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Flashcards in B cells and Antibodies Deck (100)
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1

T/F: there roughly 100 million kinds of B cells in the blood?

True; only about 30 of any one kind though.

2

These are Y shaped proteins that attach to antigens and help identify harmful non-self things for destruction

Antibodies

3

something that causes the immune system to create antibodies specifically targeting that something.

Antigen

4

Antigen that a given B cell's receptors recognize

Cognate Antigen

5

part of the antigen that the antibody recognizes and attaches

Epitope

6

part of the antibody that recognizes and attaches to the epitope

Paratope

7

Where are antibodies made?

In B cells

8

T/F: Antibodies have to be transcribed and translated by B cells like any other protein.

True

9

T/F: B cell DNA has much less variety than other cells?

False; B cell DNA has much, much more variety.

10

In genetic coding, three successive base pairs would be called what?

codon

11

In genetic coding, each three consecutive bases represent what?

one amino acid

12

In modular design, multiple copies of four gene segments code the antibody's what?

heavy chain.

13

What is the Fc Region?

a string of gene segments

14

T/F: the light chain has many more gene segments to choose from.

True

15

T/F: Junctional Diversity limits the B cell's ability to make different antibodies.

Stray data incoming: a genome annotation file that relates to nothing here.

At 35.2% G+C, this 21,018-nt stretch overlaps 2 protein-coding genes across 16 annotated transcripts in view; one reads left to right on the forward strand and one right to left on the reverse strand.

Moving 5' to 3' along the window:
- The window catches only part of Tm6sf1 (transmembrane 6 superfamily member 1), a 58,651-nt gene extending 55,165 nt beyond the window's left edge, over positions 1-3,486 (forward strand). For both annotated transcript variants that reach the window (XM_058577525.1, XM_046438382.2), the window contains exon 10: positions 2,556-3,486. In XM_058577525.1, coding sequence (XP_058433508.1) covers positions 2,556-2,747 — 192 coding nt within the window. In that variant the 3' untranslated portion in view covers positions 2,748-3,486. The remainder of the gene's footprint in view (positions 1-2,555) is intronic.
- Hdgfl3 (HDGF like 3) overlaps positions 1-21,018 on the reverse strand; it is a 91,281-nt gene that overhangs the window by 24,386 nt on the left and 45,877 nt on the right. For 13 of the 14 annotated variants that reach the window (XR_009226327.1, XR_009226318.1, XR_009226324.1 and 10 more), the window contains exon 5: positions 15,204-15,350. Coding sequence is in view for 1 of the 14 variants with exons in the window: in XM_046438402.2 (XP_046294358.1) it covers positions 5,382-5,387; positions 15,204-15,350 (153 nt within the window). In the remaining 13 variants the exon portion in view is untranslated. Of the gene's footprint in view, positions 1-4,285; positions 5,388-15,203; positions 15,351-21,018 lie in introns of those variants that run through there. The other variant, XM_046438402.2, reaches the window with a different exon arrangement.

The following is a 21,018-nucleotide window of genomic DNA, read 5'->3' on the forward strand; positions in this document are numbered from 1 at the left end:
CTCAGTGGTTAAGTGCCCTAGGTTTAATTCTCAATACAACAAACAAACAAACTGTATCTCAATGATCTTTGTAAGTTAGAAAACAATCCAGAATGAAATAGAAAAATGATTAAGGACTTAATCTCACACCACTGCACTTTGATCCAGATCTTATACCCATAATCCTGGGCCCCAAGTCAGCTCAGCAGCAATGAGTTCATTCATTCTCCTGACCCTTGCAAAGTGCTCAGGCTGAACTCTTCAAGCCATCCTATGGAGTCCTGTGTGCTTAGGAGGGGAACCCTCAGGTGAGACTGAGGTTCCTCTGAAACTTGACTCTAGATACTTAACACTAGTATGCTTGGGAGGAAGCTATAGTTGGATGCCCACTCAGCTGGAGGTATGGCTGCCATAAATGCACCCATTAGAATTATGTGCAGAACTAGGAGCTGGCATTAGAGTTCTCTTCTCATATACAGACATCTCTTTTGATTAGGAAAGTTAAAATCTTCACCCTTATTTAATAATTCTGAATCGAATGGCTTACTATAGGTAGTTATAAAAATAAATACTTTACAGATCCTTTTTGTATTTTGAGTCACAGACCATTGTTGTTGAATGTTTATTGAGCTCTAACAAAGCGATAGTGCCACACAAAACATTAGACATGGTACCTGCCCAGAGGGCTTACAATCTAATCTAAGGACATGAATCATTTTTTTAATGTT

False; in additon to modular design, junctional diversity helps bring the B cell's ability to make up to about 100 million different antibodies.

16

What are attached to the surface of B cells?

antibodies

17

What are the antibodies on the surface of B cells called?

B cell receptors (BCRs)

18

T/F: All B cells eventually find their specific match.

False; most B cells never find their cognate antigen.

19

What are B cells that have never encountered their cognate antigen called?

naive or virgin B cells

20

B cells that have been activated (found their cognate antigen) are called what?

Experienced B cells

21

How many signals do B cells need to be activated?

Two

22

What are the signals needed for B cells to be activated?

Clustering of B cell receptors and Co-stimulatory signal

23

What are the two parts of the Co-stimulatory signal which helps to activate B cells?

T cell dependent and T cell independent (pattern recognition)

24

Where are complement receptors and where are they located?

Proteins on the membrane of B cells

25

What is the function of a B cell's complement receptors?

they bind to the the complement protein fragments which are bound to the antigen.

26

T/F: B cell's BCRs can bind to the antigen.

True

27

T/F: When BCR and complement receptors are brought together on an opsonized antigen, there is a massive increase in the number of BCRs that need to be clustered to signal to the nucleus.

False; this number decreases 100-fold

28

What is it called when the B cell is stimulated by the antigen and a helper T cell?

T cell dependent co-stimulation

29

Why do some antigens heavily cluster the BCRs?

they have repeating patterns of disaccharides

30

When some antigens have repeating patterns and heavily cluster the BCRs, what is this considered?

T cell independent co-stimulation